- Kia Rahmani, founder of digital management software Optix, discusses how to improve the workspace experience
- Rather than experience as an ‘end state’, Rahmani explains why it should become part of an ongoing journey
- As the market continues to grow, it is essential for operators to focus on future-proofing their technology and service strategy
Much has been said about the workplace of today; it has to be agile, tech-enabled, and focused on experience. However, the problem is that we tend to think about experience as an end state, instead of an ongoing journey. Experience isn’t something you deliver just once; it’s something that companies should make their top priority as part of their ongoing service strategy, whether you’re an exclusive coworking brand, or a small local coworking community.
Kia Rahmani, founder of digital coworking management software, Optix — which specialises in transforming coworking spaces and smart offices with its experience-first platform — believes that one of the most common mistakes flexible workspace operators make is that they typically don’t proactively design their members’ journey and they don’t make experience a core part of their strategy for success.
According to the Global Coworking Survey, only 54% of coworking members plan to stay with their current coworking space – a figure that’s dropped 11% since last year. Rahmani states that by not understanding your member’s experience and delivering a seamless experience at each and every touchpoint, you’re missing the opportunity to build a relationship with your members, the key to building a loyal community.
This is what inspired Rahmani to create Optix. “The entire real estate industry has been lagging in terms of innovation, design, and experience,” Rahmani said during a phone interview with Allwork.Space. In other words, the workplace of today is ready for a digital transformation.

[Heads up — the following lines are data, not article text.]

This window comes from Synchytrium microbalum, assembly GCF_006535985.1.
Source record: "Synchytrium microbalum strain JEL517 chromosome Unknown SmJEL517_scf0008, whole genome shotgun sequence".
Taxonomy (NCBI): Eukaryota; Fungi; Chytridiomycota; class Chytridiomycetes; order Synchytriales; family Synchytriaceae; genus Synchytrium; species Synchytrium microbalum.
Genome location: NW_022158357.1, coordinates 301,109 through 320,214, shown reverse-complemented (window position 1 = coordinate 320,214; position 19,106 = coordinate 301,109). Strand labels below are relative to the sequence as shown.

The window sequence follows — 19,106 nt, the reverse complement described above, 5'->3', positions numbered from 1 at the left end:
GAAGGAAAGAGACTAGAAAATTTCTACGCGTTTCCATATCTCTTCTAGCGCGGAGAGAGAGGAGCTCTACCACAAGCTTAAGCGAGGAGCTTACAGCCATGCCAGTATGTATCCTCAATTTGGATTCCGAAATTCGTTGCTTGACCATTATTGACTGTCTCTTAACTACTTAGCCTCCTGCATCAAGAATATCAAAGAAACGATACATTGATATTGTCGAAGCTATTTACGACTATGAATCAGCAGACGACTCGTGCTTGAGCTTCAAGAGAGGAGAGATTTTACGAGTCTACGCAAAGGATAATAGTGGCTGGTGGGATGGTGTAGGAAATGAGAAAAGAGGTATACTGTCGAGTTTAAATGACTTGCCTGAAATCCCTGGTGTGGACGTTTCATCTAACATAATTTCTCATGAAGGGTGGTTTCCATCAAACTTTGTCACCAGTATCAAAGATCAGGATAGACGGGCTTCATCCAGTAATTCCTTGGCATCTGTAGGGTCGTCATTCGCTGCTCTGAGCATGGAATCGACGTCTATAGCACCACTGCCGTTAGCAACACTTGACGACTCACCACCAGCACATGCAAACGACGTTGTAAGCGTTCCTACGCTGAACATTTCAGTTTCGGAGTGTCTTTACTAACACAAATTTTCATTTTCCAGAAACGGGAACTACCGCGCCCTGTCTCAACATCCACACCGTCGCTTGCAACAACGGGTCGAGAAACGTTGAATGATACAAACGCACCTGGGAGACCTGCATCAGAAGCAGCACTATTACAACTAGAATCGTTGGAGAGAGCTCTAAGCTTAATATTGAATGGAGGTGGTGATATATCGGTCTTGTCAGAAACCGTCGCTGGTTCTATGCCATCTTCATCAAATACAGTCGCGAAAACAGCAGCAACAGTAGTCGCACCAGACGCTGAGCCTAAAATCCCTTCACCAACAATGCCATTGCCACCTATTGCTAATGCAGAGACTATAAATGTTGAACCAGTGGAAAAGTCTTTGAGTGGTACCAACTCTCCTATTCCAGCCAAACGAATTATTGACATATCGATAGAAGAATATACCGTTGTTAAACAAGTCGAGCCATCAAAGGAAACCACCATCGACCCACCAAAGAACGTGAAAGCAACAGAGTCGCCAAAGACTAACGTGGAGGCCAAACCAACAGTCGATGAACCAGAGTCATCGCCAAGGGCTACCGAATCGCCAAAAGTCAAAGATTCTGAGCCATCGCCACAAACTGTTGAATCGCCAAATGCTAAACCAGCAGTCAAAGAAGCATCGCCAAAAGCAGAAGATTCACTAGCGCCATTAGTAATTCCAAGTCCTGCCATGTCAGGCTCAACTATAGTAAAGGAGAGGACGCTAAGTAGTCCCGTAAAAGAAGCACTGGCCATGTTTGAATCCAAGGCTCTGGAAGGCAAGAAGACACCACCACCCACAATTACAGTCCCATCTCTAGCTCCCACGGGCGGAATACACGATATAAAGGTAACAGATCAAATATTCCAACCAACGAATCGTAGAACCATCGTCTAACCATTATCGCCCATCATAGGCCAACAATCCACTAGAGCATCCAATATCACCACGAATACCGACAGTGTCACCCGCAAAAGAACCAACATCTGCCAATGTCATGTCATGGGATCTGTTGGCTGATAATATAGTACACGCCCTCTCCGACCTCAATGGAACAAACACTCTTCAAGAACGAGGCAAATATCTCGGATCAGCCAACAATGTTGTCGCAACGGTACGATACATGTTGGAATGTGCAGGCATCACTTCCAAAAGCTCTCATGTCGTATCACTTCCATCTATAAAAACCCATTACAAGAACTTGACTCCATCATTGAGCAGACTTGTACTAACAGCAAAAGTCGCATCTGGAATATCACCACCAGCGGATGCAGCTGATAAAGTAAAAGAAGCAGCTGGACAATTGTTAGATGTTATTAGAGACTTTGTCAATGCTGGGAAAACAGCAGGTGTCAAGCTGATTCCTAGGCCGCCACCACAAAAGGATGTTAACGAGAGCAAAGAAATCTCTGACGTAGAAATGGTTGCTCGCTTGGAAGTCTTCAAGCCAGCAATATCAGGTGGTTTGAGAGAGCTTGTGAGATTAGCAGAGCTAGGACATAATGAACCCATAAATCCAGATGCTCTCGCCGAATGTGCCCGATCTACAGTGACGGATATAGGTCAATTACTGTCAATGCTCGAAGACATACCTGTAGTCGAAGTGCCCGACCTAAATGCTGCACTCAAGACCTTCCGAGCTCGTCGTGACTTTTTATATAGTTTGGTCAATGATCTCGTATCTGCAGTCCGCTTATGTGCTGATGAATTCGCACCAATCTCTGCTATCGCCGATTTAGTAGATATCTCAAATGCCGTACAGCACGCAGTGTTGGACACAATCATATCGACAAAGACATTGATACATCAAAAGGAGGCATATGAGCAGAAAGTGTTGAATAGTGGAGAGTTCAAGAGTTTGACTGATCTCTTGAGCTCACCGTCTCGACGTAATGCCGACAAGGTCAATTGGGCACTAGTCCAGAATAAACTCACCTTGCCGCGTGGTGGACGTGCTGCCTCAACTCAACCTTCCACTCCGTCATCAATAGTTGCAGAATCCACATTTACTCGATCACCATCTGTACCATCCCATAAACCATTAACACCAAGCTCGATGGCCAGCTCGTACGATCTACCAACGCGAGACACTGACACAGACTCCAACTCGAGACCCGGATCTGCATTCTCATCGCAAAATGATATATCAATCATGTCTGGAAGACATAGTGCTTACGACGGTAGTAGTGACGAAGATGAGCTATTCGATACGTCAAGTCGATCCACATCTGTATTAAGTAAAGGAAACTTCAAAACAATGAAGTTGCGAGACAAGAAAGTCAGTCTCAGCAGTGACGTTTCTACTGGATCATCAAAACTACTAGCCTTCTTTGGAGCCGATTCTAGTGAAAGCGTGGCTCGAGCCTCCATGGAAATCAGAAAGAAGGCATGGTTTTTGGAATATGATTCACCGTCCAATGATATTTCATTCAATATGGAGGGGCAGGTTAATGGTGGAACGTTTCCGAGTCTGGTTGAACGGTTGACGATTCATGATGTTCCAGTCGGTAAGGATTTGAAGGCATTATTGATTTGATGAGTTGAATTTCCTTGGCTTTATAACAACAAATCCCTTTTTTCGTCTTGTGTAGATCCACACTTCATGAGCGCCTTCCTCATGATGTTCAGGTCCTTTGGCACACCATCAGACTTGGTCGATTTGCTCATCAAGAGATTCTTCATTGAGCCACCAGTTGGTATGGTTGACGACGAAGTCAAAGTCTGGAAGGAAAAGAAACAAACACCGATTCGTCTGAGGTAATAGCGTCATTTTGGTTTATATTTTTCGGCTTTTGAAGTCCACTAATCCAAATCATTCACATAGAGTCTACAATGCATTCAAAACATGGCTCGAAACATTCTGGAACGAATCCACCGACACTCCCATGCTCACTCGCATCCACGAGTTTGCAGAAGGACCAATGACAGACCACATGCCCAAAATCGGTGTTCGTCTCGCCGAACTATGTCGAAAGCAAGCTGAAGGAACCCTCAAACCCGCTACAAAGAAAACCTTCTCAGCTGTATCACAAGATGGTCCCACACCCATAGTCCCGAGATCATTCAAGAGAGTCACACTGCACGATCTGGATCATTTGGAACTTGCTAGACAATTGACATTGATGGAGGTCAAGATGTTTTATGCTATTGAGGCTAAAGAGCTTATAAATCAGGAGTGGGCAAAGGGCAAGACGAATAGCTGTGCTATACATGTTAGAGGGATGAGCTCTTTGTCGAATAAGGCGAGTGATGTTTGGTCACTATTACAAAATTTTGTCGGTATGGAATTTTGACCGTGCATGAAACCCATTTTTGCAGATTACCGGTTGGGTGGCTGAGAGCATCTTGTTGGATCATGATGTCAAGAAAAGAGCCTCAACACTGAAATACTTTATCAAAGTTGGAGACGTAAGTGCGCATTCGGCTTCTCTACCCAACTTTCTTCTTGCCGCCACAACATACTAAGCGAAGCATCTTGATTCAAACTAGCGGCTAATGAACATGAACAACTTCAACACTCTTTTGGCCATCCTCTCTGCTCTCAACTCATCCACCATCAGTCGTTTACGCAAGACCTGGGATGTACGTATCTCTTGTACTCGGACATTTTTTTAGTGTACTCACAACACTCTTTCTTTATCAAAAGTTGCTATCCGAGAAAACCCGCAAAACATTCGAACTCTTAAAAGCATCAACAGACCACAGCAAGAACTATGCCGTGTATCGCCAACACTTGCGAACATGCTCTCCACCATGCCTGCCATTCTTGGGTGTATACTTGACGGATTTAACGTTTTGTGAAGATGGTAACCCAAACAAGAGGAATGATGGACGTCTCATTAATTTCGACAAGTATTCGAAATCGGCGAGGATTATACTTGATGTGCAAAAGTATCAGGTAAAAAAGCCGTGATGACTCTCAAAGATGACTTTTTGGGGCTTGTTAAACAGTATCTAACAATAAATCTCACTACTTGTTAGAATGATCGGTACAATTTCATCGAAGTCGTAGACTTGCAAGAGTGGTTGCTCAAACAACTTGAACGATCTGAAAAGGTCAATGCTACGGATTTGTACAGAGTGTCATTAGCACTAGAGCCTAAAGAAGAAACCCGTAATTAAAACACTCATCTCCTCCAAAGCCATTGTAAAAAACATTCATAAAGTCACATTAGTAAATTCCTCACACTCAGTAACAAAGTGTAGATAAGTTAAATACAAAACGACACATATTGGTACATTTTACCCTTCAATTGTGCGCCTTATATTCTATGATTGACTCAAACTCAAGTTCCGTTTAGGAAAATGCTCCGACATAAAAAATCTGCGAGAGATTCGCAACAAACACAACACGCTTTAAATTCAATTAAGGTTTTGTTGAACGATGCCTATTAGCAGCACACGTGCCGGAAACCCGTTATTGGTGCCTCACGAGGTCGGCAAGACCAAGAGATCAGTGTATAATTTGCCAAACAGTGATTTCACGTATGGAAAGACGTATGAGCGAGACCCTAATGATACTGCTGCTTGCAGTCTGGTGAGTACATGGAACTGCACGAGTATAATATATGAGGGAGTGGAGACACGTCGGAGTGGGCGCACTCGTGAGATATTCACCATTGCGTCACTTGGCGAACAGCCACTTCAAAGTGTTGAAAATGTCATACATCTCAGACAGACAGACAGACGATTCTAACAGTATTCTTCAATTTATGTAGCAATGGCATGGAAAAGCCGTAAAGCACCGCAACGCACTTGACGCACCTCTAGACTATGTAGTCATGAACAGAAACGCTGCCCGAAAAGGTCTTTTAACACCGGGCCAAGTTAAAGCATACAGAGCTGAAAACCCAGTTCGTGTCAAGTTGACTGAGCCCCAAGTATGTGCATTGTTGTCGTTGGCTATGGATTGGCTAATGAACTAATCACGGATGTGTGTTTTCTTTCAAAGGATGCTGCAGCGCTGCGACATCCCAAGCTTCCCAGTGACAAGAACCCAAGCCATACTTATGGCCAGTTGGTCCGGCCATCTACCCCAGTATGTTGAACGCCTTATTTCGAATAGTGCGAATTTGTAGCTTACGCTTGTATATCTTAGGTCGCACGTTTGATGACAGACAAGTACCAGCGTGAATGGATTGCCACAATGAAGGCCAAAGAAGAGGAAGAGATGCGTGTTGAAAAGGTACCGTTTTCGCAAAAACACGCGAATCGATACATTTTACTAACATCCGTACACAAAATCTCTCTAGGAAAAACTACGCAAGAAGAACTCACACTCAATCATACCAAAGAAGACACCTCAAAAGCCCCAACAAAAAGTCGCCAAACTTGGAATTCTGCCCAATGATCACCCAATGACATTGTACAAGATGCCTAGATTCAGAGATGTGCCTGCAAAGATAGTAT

According to Rahmani, you don’t need to take dramatic steps to alter behaviour, but rather focus on evolving in key areas that members define as high priority in their workplace experience. “You don’t need to completely change behavior,” he says. Instead, flexible workspace operators should focus on offering a seamless experience around each touchpoint and transaction within the areas that members deem to be important drivers of their experience within the workplace and community.
“It’s about the experience in booking a meeting room in fewer clicks, making it easy to connect with other members, and being able to access the services and amenities of the space easily” – these types of touchpoints, albeit small, are the ones that matter the most.
Flexible workspaces are about much more than desks and optimizing space utilization. There’s a bigger picture, and to not be left out of it, operators need to up their game and figure out exactly what value they want to bring to the table and for whom: a developer, an entrepreneur, a marketer, a writer, a designer. They should have a clear vision of the experience they want to build and deliver, and focus on that.
Rahmani, however, believes that this seamless experience must be created both online and offline.
“Technology is accelerating at a remarkable pace, and enabling us to create a positive experience for the workforce of today, improving how people connect and collaborate in the workplace. But you also need to look beyond technology, to the services and amenities that you offer, to have a well-rounded service strategy.
“You have to get the basics right. Think about space design, furniture, layout, air quality, lighting, temperature control, coffee, etc. You have to leverage these tools and resources to help members make connections and animate your community; this can also be supported by events, meetups, and other activities that encourage interaction.”
Rahmani hypothesizes that as the market continues to grow, operators that don’t focus on future-proofing their technology and service strategy to enable them to deliver a well-designed experience, will miss the wave.
The office of the future, just as today’s leading spaces do, will focus on experience. The key difference being that the workplace of the future will be entirely designed and tailored for the community, for the individual – and made accessible anywhere.